Renters Can Apply for FEMA Assistance


By Murray Wennerlund published 2-21-2021 updated 4-25-2021
Contribute $3.00 | | Print | Tag: Renter

Renters, your FEMA assistance is called Individual Assistance or IA. FEMA can and should offer you grants to replace some of the items you have lost. This is not a substitute for renters insurance and this is not going to make you whole again.

Renters Can Apply for FEMA Assistance

Federal grants can help pay for temporary housing if a renter or homeowner is unable to return to a disaster-damaged home. The initial rental grant is for a 60-day period and can be reviewed for further assistance.

Be sure you are aware of the deadline to register for FEMA assistance.


If a Federal Disaster has been declared and Individual & Household Programs (IHP) and/or Individual Assistance (IA) is approved by the declared disaster you can select to apply only for the grants and avoid the SBA low interest loan that we call disaster debt burden. The sequence of disaster delivery that FEMA and Congress created decades ago has all those without insurance applying to the SBA first before FEMA processes grants. The goal of congress is to have the disaster victim take on as much of the disaster debt as possible before using US taxpayers money to assist. If you are below 120% AMI for your area you should avoid adding any additional debt to yourself and your household.

You can and should only apply for grants in the first weeks and month of post disaster. It will benefit you if you are very low income or low income to tell them up front you are in need of grants to be able to recover basic needs.


Renters as well as homeowners may also qualify for grants for essential personal property and other disaster-related expenses. These may include repairing or replacing:

  • Furniture, appliances, clothing, schoolbooks and supplies.

  • Occupational tools and other job-related equipment required by an employer as a condition of employment.
  • Independent Contractors - Self Employed Individuals my ask for Other Needs Assistance (ONA) as well as IA to replace items damaged by the disaster or a cause created by the disaster. ONA can replace vehicles, tools and supplies. This program is designed to assistance low to moderate income households and individuals. FEMA typically doesn't offer ONA but you can request it to replace or repair work related items.
  • Primary vehicles

  • Medical and dental bills

Editors Note: FOOD Assistance is not a task that FEMA manages. They will setup temporary distribution centers for water and ice but your MRE's or fresh meals provided by the Faith Based Community will be functional under HUD, USDA and other federal programs your state will have access to. You can ask FEMA for a resource list but it's best to call the United Way (211) and other not for profits in your area for food distribution. Food Voucher programs from USDA will be provided by your state and your state will be reimbursed via FEMA or USDA. This includes EBT and SNAP. You should ask during your calls to FEMA if they are supplying lists and locations for food pick up.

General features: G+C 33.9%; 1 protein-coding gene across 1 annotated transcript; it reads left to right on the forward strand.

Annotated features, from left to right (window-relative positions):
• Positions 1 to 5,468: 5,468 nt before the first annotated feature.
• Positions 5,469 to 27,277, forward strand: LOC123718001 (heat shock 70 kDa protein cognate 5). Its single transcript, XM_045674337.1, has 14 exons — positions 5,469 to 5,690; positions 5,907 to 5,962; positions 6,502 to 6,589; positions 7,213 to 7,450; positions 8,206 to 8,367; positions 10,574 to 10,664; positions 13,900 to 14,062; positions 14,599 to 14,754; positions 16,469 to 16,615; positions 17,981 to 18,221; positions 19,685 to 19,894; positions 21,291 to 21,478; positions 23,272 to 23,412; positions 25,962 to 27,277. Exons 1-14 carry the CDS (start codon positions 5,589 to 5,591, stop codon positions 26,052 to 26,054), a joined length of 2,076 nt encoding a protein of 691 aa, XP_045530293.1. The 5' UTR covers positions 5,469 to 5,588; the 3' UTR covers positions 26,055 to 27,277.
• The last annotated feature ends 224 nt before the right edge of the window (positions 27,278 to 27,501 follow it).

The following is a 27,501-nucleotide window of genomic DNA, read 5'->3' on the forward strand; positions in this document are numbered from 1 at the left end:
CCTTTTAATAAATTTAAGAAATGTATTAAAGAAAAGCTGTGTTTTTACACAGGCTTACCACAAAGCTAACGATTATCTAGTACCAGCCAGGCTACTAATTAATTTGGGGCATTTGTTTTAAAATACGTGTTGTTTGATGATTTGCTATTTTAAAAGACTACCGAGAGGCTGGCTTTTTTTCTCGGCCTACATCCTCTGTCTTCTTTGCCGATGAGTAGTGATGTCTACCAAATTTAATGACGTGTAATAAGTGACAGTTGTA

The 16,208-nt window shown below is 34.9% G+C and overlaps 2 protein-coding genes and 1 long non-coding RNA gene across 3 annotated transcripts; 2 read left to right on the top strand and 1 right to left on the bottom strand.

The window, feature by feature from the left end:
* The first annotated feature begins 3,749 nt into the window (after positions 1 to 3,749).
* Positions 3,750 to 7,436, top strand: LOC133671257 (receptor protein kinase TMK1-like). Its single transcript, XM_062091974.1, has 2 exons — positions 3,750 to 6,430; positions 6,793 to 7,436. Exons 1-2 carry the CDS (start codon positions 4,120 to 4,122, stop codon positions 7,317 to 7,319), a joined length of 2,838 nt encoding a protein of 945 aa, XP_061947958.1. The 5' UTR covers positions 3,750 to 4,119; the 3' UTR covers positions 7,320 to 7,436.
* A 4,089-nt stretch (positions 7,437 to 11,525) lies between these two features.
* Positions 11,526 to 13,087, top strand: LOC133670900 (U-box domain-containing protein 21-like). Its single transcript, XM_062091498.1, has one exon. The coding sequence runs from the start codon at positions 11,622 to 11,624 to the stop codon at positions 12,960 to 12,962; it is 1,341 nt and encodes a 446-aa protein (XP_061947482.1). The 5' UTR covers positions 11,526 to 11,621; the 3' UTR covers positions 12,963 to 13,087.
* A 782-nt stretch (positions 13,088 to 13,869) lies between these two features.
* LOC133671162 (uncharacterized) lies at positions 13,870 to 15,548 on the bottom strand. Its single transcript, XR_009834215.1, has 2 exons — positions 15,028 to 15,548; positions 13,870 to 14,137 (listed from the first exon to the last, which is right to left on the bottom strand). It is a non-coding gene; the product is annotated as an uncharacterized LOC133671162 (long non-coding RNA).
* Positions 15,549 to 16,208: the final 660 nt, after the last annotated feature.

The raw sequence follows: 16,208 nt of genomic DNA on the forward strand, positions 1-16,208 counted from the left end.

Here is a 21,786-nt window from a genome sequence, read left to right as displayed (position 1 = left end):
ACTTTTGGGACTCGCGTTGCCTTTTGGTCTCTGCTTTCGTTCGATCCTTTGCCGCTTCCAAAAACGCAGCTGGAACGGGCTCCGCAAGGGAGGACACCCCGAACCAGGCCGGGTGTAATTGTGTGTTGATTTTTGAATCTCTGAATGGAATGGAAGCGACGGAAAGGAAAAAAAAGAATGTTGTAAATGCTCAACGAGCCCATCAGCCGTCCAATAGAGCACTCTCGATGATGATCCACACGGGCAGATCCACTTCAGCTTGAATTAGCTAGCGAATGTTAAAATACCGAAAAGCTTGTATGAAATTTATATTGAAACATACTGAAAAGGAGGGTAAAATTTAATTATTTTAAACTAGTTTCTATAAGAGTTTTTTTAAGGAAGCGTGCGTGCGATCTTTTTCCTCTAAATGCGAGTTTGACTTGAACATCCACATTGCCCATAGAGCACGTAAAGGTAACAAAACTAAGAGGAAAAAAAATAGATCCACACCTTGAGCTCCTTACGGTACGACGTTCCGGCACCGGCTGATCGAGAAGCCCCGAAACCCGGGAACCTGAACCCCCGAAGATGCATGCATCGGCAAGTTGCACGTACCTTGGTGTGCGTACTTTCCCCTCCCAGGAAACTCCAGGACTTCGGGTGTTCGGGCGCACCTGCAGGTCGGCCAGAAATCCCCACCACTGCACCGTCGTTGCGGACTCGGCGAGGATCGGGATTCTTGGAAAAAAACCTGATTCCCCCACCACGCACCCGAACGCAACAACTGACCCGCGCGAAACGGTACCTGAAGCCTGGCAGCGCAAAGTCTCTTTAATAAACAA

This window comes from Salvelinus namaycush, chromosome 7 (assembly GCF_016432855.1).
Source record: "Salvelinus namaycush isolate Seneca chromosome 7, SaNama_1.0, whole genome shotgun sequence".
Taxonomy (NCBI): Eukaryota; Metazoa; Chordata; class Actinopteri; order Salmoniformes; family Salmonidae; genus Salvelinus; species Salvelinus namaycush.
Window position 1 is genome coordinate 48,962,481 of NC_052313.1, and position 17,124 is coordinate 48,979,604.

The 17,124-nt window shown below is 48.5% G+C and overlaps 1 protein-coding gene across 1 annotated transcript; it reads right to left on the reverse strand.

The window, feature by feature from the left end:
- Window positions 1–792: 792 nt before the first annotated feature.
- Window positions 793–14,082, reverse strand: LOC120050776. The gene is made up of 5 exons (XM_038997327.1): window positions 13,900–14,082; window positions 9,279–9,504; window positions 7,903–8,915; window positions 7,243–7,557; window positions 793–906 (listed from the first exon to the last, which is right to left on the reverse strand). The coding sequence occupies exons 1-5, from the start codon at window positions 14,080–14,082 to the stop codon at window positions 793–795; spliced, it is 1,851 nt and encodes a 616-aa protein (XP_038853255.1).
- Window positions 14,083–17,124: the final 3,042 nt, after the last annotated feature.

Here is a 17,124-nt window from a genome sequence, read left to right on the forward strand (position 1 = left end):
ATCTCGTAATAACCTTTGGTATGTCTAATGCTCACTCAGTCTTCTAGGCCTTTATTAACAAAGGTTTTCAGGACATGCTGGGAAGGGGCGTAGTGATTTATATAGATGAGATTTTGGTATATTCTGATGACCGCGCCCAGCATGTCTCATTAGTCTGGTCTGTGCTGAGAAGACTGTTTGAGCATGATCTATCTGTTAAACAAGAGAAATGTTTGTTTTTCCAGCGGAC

Editors Note: Disaster Unemployment Assistance will be available to you and your state by now should be setup to manage DUA because of the Pandemic. If you are an independent contractor or your place of employment was closed as a result of the disaster you should file for DUA under your federal declared disaster. Contact your state unemployment office for application filings. No waiting period is required for disaster unemployment.

Disaster victims can register with FEMA the following ways:

  • Visit (Recommended)

  • Download the FEMA App (Not recommended)

  • Call the FEMA helpline at 800-621-3362 or TTY 800-462-7585. Multilingual operators are available. The toll-free numbers are open from 6 a.m. to 9 p.m. local time, seven days a week. (Recommended after you have completed the online application.)

Disaster victims should check on the status of your application ever other day.

FEMA will US Postal mail you a letter with your status and/or awarded grant.

You must be able to receive postal mail. If you feel you will have a problem receiving postal mail make other arrangements but always use the physical address you were living at prior to the disaster and during the disaster event.

You will have limited time to appeal any FEMA determination that you feel is not helping you. FEMA has it's strict policies and you should be aware of the first policy, "Denied" it's one simple process, to deny your claim for assistance or to offer something that will not work for you and your household.

Read over the FEMA section to learn more about FEMA the Agency from a Disaster Victims point of view and learn where to find resources that can help you alone your disaster recovery path.

Editors Note: If you are not the legal owner of the rental property then do not repair the structures on the property. If damage was caused by the disaster and you repair the damage FEMA will not reimburse you if you are not the title owner of the property. The property will have insurance, the owner of the property will file an insurance claim. FEMA will assist the property owner if damages were not covered by insurances and other assistance doesn't cover the same unmet needs.


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